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The Republican. [volume] (Mountain Home, Idaho) 1903-1909, January 09, 1906, Image 2

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Persistent link: https://chroniclingamerica.loc.gov/lccn/sn86091061/1906-01-09/ed-1/seq-2/

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The corn husking liar Is up agains!
a crop of nearly 2,800,000,000 bushels
this year.
The latest fashion decree provides
for pockets in women's dresses. They
will never agree.
Washington is to have a woman's
hotel—with an electric hair curler, oi
course, in every room.
Every good citizen is opposed to
bosslsm, but very few of them havt
the nerve to tell wifey so.
It would seem cruel to kill a scorch
ing chauffeur without giving him a
few moments' time to repent.
Mistakes are banana peels on life's
highway. They give you a tumble,
but you must get up and toddle on.
The French cabinet falls to pieces
so often anybody would think it had
been bought on the installment plan.
A Detroit man has erected a monu
ment to Satan. Why didn't he build it
in New York, where Satan could see
Caruso, the tenor, objects to hotels,
prefering to live alone. An inherit
ance from his celebrated ancestor,
Take this one home and try It on
your guesser: How cold must it be
to be twice as cold as two degrees
above : zero?
France is to be congratulated on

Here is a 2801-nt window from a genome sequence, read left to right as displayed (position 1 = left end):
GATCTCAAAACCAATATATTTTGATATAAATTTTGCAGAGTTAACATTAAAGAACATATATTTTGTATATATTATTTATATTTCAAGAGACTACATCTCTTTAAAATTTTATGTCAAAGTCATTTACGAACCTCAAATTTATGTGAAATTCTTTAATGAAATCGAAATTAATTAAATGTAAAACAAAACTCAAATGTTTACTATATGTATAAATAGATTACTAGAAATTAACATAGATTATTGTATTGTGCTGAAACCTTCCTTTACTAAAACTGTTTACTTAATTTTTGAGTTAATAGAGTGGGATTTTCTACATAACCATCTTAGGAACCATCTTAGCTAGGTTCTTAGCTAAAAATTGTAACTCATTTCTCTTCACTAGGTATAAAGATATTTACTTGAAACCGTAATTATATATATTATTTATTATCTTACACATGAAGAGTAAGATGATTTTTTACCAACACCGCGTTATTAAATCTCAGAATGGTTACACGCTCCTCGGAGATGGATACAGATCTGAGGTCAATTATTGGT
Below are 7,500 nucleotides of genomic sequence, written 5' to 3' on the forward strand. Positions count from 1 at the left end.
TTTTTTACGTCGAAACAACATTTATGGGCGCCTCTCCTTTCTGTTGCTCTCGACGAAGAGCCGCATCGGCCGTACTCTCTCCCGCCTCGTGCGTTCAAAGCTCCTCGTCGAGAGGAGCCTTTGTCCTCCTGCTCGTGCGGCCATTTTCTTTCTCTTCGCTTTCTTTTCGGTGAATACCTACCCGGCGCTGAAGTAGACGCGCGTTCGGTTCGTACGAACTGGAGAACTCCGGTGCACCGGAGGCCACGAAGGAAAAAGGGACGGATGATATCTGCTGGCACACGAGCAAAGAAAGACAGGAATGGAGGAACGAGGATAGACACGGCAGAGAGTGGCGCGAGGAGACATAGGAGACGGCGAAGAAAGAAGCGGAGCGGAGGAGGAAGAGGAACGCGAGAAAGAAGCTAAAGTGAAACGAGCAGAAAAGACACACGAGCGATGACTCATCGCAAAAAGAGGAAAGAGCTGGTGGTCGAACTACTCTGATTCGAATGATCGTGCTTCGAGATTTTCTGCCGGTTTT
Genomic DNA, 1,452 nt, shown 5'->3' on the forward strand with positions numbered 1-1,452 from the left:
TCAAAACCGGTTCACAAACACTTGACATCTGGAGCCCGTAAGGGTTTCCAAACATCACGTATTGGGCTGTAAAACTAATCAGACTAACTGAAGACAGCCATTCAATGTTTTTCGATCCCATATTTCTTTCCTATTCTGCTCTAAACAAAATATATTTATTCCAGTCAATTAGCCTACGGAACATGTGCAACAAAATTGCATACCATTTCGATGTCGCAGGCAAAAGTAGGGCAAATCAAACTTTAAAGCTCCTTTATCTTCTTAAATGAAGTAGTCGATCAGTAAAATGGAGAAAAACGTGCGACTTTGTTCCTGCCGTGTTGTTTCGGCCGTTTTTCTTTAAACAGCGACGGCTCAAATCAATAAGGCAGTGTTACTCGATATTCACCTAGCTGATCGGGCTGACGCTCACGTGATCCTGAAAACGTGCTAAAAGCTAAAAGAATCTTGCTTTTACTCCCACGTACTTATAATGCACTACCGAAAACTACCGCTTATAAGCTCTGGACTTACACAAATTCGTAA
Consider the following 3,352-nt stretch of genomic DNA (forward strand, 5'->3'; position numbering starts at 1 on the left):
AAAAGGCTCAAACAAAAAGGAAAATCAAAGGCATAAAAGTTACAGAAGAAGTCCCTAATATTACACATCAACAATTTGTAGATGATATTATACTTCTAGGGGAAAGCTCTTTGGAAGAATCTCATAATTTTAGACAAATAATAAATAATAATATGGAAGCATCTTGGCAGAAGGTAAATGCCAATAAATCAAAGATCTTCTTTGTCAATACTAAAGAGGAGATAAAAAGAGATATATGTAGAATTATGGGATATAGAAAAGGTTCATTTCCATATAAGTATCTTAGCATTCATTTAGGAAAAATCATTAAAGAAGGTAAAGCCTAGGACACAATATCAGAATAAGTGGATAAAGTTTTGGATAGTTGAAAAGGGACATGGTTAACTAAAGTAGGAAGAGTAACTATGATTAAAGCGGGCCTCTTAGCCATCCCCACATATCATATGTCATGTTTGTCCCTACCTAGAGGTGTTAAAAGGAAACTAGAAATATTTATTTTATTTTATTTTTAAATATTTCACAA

abandoning the habit of having crises
every time the parliament makes a
face at the ministry.
As to some of the gimcrackeries
brought to this country from Europe
it is patently absurd that they should
pay duty as "works of art."
Motoring, it is said, eliminates indi
gestion. For the man who happens tc
get in the way it often eliminates al)
other known maladies, also.
The experience of I^abrador explor
Ing parties shows that lovers of ad
venture don't have to go up to the.
Arctic regions to lose their lives.
Every other day or so now a Rus
sian mob breaks into a vodka shop
and proceeds to give the world an
object lesson in the cause of temper
Eighteen soldiers at a Kentucky fort
deserted when ordered to another
state. There is no gainsaying that
Kentucky girls are hand some.—Roch
ester Post-Express.
While out hunting with King Alfon
so, Emperor William shot, twenty
three boars, as against the king's
twenty-nine. It wasn't a very good
day for hoars, either.
The Japanese government has de
cided to issue a new foreign loan of
$250,000,000 at 4 per cent. War is